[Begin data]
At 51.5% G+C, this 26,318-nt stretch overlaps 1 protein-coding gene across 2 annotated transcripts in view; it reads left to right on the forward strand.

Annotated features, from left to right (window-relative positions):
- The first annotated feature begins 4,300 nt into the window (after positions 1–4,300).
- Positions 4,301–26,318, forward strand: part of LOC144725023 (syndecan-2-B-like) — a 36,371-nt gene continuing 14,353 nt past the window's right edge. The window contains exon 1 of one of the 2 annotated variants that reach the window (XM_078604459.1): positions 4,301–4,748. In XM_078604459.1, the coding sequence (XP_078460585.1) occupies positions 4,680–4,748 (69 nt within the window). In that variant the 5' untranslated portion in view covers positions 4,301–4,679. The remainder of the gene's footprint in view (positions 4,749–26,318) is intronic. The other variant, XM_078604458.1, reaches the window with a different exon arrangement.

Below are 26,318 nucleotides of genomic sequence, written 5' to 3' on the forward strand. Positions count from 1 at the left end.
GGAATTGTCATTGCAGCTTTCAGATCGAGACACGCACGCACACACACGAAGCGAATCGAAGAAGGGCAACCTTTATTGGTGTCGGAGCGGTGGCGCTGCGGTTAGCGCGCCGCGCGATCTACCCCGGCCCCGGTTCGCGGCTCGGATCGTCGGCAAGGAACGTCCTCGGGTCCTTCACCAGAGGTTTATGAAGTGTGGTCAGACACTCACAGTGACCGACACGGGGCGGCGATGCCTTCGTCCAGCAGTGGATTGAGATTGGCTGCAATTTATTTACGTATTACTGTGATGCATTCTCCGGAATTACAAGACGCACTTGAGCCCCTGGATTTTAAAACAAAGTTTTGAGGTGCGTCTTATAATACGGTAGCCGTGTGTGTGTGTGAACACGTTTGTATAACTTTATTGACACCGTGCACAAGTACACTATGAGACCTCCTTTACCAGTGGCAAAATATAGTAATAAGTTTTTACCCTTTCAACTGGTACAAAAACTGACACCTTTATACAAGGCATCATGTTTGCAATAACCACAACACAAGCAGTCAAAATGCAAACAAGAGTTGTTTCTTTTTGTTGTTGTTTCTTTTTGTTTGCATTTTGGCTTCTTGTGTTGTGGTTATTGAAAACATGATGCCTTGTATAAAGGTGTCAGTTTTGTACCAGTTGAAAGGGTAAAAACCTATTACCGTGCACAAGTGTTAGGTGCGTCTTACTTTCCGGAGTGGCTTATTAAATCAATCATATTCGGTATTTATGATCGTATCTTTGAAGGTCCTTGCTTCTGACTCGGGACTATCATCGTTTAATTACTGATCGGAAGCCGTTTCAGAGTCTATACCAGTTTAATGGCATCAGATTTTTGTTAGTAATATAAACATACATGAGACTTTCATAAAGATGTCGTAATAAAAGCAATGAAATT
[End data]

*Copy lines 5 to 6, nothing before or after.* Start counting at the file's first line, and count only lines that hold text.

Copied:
Below are 26,318 nucleotides of genomic sequence, written 5' to 3' on the forward strand. Positions count from 1 at the left end.
GGAATTGTCATTGCAGCTTTCAGATCGAGACACGCACGCACACACACGAAGCGAATCGAAGAAGGGCAACCTTTATTGGTGTCGGAGCGGTGGCGCTGCGGTTAGCGCGCCGCGCGATCTACCCCGGCCCCGGTTCGCGGCTCGGATCGTCGGCAAGGAACGTCCTCGGGTCCTTCACCAGAGGTTTATGAAGTGTGGTCAGACACTCACAGTGACCGACACGGGGCGGCGATGCCTTCGTCCAGCAGTGGATTGAGATTGGCTGCAATTTATTTACGTATTACTGTGATGCATTCTCCGGAATTACAAGACGCACTTGAGCCCCTGGATTTTAAAACAAAGTTTTGAGGTGCGTCTTATAATACGGTAGCCGTGTGTGTGTGTGAACACGTTTGTATAACTTTATTGACACCGTGCACAAGTACACTATGAGACCTCCTTTACCAGTGGCAAAATATAGTAATAAGTTTTTACCCTTTCAACTGGTACAAAAACTGACACCTTTATACAAGGCATCATGTTTGCAATAACCACAACACAAGCAGTCAAAATGCAAACAAGAGTTGTTTCTTTTTGTTGTTGTTTCTTTTTGTTTGCATTTTGGCTTCTTGTGTTGTGGTTATTGAAAACATGATGCCTTGTATAAAGGTGTCAGTTTTGTACCAGTTGAAAGGGTAAAAACCTATTACCGTGCACAAGTGTTAGGTGCGTCTTACTTTCCGGAGTGGCTTATTAAATCAATCATATTCGGTATTTATGATCGTATCTTTGAAGGTCCTTGCTTCTGACTCGGGACTATCATCGTTTAATTACTGATCGGAAGCCGTTTCAGAGTCTATACCAGTTTAATGGCATCAGATTTTTGTTAGTAATATAAACATACATGAGACTTTCATAAAGATGTCGTAATAAAAGCAATGAAATT